That’s one of the really wonderful side effects of using Simpleology on a day-to-day basis gives you is, that it keeps you in that flow state. By definition, when you just log in and follow the system as it is, it’s going to keep you focused on those things that are a joy to do, but that are also giving you that dopamine feedback loop of completion.
Interesting and so going off on a little bit of tangent here because I’m always looking for ways to increase brain capacity, effectively. It’s such a limiter, our ability to strategize, to solve complex problems, stuff like that, in business which we’re constantly facing and to remember so much that’s coming at us.
There’s this whole other stream of people that are now going down that, let’s call it the Bulletproof Exec route, all the brain hacks, all the supplements, stuff like that. I look at those and I wonder if that’s like … Are you familiar with in cardiovascular training, cycling, stuff like that, the VO2 max? Have you ever heard of it?
VO2 max is your body’s ability to deliver oxygen effectively and we’re all born at a certain level and when you look at guys that are winning the Tour de France, those guys have obscenely high VO2 max’s. It’s trainable, but it’s not very trainable. If you’re born with a low VO2 max, you’re never going to win the Tour because even though you maybe can increase it by 10% or so, you’re never going to get it to the level that Tour de France winners have.
When I look at everybody looking for the magic pill, going down the supplement route and look, I take the coconut oils and all that crap. I do it because I think there’s validity to it, so I’m not bashing it.
I do it, but I think people put too much focus on that, hoping for a magical boost in productivity when in reality the shift needs to become with how they’re effectively managing their time and using a system like what you’ve created with Simpleology to make sure they’re focusing on the right stuff.
I think that’s where the low hanging fruit is, but I think everybody’s distracted over here by those damn marketers selling this other stuff. What’s your thought on that?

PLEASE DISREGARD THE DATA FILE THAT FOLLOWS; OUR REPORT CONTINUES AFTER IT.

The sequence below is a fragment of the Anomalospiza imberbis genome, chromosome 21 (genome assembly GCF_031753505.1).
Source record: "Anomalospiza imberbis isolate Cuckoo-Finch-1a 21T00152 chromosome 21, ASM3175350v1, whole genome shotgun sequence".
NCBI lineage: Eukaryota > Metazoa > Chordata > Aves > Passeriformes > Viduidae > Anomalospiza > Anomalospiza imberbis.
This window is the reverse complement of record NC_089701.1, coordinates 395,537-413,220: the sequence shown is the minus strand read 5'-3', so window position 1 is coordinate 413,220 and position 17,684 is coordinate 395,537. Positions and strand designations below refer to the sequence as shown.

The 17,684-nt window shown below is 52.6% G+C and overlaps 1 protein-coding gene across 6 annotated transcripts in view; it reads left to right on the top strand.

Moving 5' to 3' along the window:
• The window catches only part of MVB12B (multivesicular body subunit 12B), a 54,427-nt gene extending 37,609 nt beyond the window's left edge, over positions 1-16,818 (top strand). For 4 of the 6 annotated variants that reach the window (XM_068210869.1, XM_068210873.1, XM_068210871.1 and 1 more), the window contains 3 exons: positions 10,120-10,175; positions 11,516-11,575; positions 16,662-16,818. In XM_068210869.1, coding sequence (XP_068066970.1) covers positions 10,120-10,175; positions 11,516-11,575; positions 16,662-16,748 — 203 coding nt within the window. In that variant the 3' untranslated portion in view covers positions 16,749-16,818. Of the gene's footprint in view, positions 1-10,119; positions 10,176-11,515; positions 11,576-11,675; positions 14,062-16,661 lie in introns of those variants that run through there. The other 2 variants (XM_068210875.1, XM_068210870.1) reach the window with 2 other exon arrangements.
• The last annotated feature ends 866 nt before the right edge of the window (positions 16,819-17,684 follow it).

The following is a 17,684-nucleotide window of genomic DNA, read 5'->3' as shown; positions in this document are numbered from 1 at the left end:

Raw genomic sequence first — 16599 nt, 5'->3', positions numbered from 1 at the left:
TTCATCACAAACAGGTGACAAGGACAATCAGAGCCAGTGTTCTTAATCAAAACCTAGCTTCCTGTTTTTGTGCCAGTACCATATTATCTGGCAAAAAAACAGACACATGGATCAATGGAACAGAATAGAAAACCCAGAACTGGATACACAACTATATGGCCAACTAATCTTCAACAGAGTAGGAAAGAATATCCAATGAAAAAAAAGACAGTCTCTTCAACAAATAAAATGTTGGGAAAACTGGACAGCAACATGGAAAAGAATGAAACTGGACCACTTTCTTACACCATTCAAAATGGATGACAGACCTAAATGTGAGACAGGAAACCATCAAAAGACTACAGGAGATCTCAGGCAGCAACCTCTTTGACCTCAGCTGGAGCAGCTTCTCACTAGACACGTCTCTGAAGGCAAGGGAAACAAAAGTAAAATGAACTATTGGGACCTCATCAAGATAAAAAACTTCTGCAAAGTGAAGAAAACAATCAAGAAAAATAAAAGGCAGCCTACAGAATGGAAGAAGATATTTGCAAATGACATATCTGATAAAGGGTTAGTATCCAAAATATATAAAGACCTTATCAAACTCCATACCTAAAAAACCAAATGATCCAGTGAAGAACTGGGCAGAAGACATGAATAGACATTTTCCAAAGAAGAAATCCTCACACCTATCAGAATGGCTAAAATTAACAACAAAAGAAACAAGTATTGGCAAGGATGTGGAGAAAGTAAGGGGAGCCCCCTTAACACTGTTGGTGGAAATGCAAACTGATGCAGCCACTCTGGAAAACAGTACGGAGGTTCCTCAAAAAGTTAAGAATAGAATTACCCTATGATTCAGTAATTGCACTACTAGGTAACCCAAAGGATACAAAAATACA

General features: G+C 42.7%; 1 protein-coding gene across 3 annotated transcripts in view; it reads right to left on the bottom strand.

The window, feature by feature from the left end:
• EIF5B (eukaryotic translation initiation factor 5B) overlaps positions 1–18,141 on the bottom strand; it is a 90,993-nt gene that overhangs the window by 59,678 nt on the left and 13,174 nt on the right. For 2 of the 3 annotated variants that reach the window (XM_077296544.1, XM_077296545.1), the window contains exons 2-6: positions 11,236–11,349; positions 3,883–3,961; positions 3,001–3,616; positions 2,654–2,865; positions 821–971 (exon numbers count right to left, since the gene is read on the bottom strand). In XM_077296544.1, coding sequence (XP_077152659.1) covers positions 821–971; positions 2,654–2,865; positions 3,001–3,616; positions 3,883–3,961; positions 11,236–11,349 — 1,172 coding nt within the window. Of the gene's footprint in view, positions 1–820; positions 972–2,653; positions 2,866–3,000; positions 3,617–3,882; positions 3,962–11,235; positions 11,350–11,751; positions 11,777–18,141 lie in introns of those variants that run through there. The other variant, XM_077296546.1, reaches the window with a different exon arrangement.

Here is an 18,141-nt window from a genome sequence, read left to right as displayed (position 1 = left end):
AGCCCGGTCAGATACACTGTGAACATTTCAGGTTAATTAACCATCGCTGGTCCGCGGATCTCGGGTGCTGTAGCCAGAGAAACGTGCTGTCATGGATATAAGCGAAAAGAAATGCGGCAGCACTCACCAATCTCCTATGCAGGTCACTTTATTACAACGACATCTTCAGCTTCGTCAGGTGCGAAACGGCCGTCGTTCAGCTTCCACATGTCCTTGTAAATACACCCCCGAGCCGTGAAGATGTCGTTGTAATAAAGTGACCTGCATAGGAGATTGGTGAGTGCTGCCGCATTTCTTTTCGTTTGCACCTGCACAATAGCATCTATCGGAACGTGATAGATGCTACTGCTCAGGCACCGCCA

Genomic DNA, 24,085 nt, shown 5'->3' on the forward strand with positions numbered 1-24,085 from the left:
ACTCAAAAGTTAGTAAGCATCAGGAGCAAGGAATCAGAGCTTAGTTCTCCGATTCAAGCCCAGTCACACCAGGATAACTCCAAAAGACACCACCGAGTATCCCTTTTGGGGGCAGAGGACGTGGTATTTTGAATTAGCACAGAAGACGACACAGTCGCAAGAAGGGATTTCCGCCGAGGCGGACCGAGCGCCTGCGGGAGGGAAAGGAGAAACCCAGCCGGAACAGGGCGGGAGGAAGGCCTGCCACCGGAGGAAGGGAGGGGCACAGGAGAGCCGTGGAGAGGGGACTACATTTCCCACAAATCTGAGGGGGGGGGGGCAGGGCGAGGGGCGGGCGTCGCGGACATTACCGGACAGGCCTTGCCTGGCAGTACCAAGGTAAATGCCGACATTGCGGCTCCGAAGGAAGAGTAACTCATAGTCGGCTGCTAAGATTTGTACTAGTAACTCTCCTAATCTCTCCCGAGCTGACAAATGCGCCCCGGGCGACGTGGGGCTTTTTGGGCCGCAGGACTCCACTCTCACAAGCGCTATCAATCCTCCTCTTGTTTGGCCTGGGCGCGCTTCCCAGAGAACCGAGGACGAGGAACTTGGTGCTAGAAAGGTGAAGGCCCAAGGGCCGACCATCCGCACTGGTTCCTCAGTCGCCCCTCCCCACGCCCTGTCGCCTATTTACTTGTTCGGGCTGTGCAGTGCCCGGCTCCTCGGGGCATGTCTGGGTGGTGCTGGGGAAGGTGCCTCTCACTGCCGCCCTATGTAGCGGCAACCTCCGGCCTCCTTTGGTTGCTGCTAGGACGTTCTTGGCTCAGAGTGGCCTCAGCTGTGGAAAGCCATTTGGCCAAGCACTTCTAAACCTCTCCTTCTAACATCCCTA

Oh, dude, you’ve totally nailed it and by the way, I’m a total biohacker. My first website way, way back in the day was more or less about biohacking before that term even existed.
I’ve been a huge fan of that stuff and I attribute a lot of my success to some of those practices and just my awareness of those things, but it’s like this. Another thing I do to improve myself and to strengthen myself on that spectrum of things is, MMA. I do mixed martial arts to challenge myself, to find out where my weaknesses are in my body and in my mind and to face those things head-on.
The reason this is interesting here is, one of the disciplines that are so big in MMA is Brazilian Jiu Jitsu and what a lot of folks don’t know about BJJ is, that it is a modification of an older system which was jiu jitsu.
The Brazilian guys, the Gracie family, they took the Japanese Jiu Jitsu and they modified it in a way to make it more effective and to make it easier to learn. In a sense, Simpleology is like that BJJ modification of that system.
It’s like saying, “Look, you can do all those other things. You can make yourself stronger, but notice how if you use the right tools in the right way and manage yourself correctly, a small dude can actually beat up a bigger dude who doesn’t have those skills.” We saw this in the original UFC.
If you go back, and I’m geeking out here, to the history of fighting science which I find so fascinating, it’s such an apt metaphor, when you look at the early Ultimate Fighting Championships, in 1 through 5 we learned this. We saw this relatively small guy, Royce Gracie, just decimate bigger dudes.
Now, we got to point out that we have weight classes now because everybody knows all of these things and if everybody has the same skills, yeah, how big you are and how strong you are matters. Back then, we didn’t notice that and what we can observe in the real world is that hardly anybody has these skills in the world.
We have over 1 million users on Simpleology, but that’s a drop in the bucket compared to the 7 billion people on the planet. What we’re finding is, that people who use these tools have huge advantages over people who may be intellectually more capable, may have more physical energy or what have you because they are managing themselves in a BJJ style.
That’s totally in line with another athlete metaphor, if you will. I was looking at VO2 max’s and power and stuff like that because I’m a cyclist. You’re into the jiu jitsu, mixed martial arts. Cycling is my outlet. That’s where I push myself, so I was looking into this.